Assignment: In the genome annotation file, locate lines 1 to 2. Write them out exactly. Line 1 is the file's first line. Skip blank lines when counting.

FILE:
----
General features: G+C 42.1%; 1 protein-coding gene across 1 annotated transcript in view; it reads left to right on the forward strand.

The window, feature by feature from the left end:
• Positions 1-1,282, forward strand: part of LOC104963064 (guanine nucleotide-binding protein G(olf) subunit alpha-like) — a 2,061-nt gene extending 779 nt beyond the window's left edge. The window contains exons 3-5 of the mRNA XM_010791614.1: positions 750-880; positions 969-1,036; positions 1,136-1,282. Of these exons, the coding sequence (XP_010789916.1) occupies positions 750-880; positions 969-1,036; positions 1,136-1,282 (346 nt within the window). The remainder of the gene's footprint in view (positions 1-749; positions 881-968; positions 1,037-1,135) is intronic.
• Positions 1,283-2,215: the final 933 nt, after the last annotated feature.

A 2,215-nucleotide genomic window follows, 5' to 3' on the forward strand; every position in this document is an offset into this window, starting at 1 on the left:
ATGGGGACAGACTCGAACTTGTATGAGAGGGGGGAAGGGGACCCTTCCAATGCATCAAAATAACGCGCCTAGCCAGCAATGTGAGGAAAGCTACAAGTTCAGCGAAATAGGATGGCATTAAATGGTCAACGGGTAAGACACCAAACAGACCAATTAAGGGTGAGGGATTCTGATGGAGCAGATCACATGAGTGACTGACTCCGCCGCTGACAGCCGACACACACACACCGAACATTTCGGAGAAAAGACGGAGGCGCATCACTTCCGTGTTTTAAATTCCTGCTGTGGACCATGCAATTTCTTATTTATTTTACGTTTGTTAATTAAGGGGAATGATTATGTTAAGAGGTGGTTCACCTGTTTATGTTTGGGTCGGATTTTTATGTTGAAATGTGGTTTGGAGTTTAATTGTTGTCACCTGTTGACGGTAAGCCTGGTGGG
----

General features: G+C 42.1%; 1 protein-coding gene across 1 annotated transcript in view; it reads left to right on the forward strand.

The window, feature by feature from the left end: